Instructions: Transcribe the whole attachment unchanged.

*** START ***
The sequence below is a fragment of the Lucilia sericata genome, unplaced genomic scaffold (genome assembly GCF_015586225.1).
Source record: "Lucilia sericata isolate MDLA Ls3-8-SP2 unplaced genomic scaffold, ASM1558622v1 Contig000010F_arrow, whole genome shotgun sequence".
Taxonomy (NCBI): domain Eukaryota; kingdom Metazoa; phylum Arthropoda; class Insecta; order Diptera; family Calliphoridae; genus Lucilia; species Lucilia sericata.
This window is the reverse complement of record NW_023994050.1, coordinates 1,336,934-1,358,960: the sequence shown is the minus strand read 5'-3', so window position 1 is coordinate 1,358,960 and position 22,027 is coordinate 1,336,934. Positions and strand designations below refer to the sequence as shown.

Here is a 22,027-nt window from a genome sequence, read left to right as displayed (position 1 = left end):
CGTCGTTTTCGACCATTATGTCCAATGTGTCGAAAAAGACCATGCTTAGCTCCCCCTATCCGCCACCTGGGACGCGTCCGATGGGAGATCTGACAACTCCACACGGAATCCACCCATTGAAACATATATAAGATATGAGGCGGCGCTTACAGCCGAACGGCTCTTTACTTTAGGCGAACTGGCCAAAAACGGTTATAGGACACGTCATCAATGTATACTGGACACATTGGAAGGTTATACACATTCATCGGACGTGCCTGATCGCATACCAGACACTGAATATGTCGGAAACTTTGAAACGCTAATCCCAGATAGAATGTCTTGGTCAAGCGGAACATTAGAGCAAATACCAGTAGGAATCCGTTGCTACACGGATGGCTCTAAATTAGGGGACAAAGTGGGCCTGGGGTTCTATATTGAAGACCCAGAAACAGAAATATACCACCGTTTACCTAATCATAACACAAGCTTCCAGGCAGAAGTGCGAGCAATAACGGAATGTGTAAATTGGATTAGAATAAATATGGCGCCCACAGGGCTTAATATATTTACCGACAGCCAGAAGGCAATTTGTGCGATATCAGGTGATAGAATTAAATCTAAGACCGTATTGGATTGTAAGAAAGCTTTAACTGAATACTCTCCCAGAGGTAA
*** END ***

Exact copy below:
The sequence below is a fragment of the Lucilia sericata genome, unplaced genomic scaffold (genome assembly GCF_015586225.1).
Source record: "Lucilia sericata isolate MDLA Ls3-8-SP2 unplaced genomic scaffold, ASM1558622v1 Contig000010F_arrow, whole genome shotgun sequence".
Taxonomy (NCBI): domain Eukaryota; kingdom Metazoa; phylum Arthropoda; class Insecta; order Diptera; family Calliphoridae; genus Lucilia; species Lucilia sericata.
This window is the reverse complement of record NW_023994050.1, coordinates 1,336,934-1,358,960: the sequence shown is the minus strand read 5'-3', so window position 1 is coordinate 1,358,960 and position 22,027 is coordinate 1,336,934. Positions and strand designations below refer to the sequence as shown.

Here is a 22,027-nt window from a genome sequence, read left to right as displayed (position 1 = left end):
CGTCGTTTTCGACCATTATGTCCAATGTGTCGAAAAAGACCATGCTTAGCTCCCCCTATCCGCCACCTGGGACGCGTCCGATGGGAGATCTGACAACTCCACACGGAATCCACCCATTGAAACATATATAAGATATGAGGCGGCGCTTACAGCCGAACGGCTCTTTACTTTAGGCGAACTGGCCAAAAACGGTTATAGGACACGTCATCAATGTATACTGGACACATTGGAAGGTTATACACATTCATCGGACGTGCCTGATCGCATACCAGACACTGAATATGTCGGAAACTTTGAAACGCTAATCCCAGATAGAATGTCTTGGTCAAGCGGAACATTAGAGCAAATACCAGTAGGAATCCGTTGCTACACGGATGGCTCTAAATTAGGGGACAAAGTGGGCCTGGGGTTCTATATTGAAGACCCAGAAACAGAAATATACCACCGTTTACCTAATCATAACACAAGCTTCCAGGCAGAAGTGCGAGCAATAACGGAATGTGTAAATTGGATTAGAATAAATATGGCGCCCACAGGGCTTAATATATTTACCGACAGCCAGAAGGCAATTTGTGCGATATCAGGTGATAGAATTAAATCTAAGACCGTATTGGATTGTAAGAAAGCTTTAACTGAATACTCTCCCAGAGGTAA